High school students from several states came to St. Louis Downtown Airport the week of June 11 for the experience of a lifetime. Saint Louis University’s Oliver L. Parks Department of Aviation hosted the 2023 Aviation Summer Academy for 19 students in grades 11 and 12. They spent the week learning about the aviation industry, aviation careers and SLU’s aviation program through a mixture of hands-on experiences, networking opportunities and presentations by guest speakers.
After spending time in the university’s flight simulators at the airport, getting an introduction to drones in flight and taking their own short discovery flights over the downtown St. Louis area, the students took to the skies again on the afternoon of June 15 with experienced flight instructors from SLU for longer flights, during which they got to fly into a different airport and land before returning to KCPS. The longer flights gave the students a chance to integrate some of the aerial navigation planning they had learned during the week, such as reading a sectional, mapping out the course, identifying way points, calculating fuel and times, and more.
Jacob Yurko from Bellarmine College Preparatory High School in Saratoga, California, was excited to learn more about the work of pilots, engineers, mechanics, flight attendants and others in the aviation industry.
“It gives me the chance to see all the career opportunities in aviation,” Yurko said. “It’s not just about piloting.”
Autumn May, a senior at Nerinx High School in Webster Groves, Missouri, was also enthusiastic about the variety of careers, but she was most impacted by the opportunity to fly.
“Flying on a small plane clanged my life. It’s the most amazing experience, and you see the world from a different perspective,” said May.
Vice President of Flight Operations for Southwest Airlines Lee Kinnebrew spoke to the students about his journey in aviation and answered their many questions. He provided insight on how the students can stand out when applying for careers in aviation, the benefits of flying public versus private, how scheduling works and the exciting future he sees ahead for the industry.
“We’re hiring at a clip that is just unprecedented right now, but every airline is, so it’s truly your all’s market,” said Kinnebrew. “And don’t just pigeonhole yourself saying, hey, I want to a pilot. I want to be a mechanic. I want to be in engineering. You can find all sorts of different ways to grow during your career. So think through that and provide as wide a base as you can as you all are going through school.”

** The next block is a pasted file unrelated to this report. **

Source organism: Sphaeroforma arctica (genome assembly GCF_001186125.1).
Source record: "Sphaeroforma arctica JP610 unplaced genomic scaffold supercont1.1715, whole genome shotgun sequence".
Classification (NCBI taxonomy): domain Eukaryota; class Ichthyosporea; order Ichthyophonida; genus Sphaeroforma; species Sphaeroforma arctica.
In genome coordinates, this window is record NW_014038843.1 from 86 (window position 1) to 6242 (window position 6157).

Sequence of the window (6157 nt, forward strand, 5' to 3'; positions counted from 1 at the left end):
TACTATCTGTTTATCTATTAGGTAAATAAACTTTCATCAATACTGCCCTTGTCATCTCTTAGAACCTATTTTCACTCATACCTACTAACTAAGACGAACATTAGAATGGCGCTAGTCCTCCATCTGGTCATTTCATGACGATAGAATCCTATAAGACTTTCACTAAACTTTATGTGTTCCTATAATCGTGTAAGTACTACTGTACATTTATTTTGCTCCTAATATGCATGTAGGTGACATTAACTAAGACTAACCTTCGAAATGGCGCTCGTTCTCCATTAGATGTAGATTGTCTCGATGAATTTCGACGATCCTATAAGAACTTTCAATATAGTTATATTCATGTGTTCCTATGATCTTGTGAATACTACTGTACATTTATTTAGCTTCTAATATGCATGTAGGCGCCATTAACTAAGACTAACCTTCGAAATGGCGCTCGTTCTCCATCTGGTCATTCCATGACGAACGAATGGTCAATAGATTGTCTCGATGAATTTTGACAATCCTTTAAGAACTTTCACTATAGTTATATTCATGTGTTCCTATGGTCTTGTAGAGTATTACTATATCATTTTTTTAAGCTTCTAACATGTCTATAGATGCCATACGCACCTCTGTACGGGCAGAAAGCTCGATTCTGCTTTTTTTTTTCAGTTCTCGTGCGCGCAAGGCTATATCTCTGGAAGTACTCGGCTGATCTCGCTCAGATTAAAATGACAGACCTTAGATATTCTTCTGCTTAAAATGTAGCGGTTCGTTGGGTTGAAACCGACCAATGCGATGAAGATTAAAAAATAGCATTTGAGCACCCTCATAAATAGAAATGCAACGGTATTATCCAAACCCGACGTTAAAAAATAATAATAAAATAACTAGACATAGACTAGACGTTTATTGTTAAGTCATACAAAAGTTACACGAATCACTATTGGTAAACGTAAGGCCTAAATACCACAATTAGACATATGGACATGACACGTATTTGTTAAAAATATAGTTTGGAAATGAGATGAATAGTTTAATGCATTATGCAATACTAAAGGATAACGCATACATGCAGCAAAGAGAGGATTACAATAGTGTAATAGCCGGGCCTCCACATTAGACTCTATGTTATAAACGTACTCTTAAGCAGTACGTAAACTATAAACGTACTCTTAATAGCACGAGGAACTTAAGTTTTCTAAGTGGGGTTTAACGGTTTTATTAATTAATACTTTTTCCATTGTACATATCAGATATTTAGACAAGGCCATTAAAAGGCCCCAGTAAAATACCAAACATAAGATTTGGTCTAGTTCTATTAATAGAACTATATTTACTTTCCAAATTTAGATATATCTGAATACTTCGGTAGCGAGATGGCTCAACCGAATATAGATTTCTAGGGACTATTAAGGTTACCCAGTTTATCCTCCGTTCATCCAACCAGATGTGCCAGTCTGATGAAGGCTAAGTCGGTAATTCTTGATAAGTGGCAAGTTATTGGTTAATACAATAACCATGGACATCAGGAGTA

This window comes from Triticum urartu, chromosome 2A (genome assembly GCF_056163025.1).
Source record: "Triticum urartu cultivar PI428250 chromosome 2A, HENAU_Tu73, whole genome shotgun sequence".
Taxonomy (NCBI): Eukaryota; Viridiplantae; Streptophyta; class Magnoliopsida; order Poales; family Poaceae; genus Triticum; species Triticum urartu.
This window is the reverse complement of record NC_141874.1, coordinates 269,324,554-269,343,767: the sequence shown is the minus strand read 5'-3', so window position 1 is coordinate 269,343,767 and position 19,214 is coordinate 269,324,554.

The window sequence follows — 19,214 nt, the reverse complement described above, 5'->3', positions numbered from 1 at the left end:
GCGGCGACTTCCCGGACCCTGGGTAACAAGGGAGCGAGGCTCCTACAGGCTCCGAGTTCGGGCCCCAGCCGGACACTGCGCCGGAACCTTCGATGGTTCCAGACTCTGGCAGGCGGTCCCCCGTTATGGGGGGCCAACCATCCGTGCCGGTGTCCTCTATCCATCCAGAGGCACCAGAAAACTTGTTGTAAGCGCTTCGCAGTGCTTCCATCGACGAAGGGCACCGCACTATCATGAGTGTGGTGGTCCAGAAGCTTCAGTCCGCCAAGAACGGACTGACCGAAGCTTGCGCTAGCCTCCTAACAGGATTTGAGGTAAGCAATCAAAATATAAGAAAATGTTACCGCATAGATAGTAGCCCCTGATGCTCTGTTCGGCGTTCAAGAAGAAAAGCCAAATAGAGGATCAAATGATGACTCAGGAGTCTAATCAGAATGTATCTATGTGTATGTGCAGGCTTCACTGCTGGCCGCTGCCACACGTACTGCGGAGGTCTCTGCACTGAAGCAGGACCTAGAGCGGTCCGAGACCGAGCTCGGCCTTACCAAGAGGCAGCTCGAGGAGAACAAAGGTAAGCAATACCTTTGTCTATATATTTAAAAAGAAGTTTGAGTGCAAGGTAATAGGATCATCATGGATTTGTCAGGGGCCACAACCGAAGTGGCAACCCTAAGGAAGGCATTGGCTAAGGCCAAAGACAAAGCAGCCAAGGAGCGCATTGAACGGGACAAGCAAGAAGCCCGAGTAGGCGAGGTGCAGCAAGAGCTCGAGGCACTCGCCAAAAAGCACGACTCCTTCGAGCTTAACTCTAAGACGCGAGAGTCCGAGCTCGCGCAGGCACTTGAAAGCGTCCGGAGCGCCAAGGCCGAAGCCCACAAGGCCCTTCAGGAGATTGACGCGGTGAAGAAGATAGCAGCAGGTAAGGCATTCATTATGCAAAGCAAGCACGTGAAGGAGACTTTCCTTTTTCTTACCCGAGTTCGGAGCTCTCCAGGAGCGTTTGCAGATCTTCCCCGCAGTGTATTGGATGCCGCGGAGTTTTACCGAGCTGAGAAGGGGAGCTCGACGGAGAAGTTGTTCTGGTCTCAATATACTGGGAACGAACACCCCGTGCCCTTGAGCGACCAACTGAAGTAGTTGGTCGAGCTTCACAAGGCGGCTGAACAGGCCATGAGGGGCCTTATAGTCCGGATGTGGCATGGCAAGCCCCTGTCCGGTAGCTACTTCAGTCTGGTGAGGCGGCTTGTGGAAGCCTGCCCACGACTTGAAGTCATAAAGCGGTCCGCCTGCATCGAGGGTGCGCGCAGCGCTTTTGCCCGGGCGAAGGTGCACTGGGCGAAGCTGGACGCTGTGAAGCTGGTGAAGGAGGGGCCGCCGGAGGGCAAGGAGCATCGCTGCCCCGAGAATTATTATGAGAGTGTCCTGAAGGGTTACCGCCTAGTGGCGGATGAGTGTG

Kinnebrew also talked about the Southwest Airlines culture and how important is it to hire the right people.
“That’s one of the most important jobs that we have as leaders, is to make sure that the right people are out there. We’ve got multiple people that started off on the ramp throwing bags and they had no idea that one day they would be a vice president or they’d be a senior vice president. So don’t set your sights low. Go for the gusto,” Kinnebrew told the campers.
The camp also included a tour of other facilities at the airport, including the fire station. That is where the students got an up-close look at the airport’s firefighting vehicle that can hold 3,000 gallons of water, 400 gallons of foam, 500 pounds of dry chemical, and 460 pounds of Halotron. The vehicle is 39 feet long and weighs 80,000 pounds when fully loaded with all firefighting agents. The students also visited the airport’s largest tenant, Gulfstream Aerospace, which operates a maintenance, repair and overhaul (MRO) facility at the airport.
There is such tremendous demand for workers across all aspects of the aviation industry, and this immersive camp is an incredible opportunity for students to learn about them firsthand and gain greater insight into what their own future in aviation may be.
Caleb Carter, who attends Whitfield School in Creve Coeur, Missouri, appreciated the opportunity to get his various questions answered over the course of the camp and that the campers were able to meet a lot of people who are high up in different aspects of the aviation industry.
Amy Preis, outreach coordinator for Saint Louis University’s Oliver L. Parks Department of Aviation, explained that, while getting to fly is by far the biggest draw of the camp, the overall goal is to get the students to think beyond just piloting and introduce other aviation careers they might not have known about or may not have previously considered.
“We focus on connecting high school students with our academic programs, and during our summer camps we are able to take it a step further,” Pries said.
Camp participants were selected from a pool of applicants and came from California, New York, Texas, Illinois, and Missouri.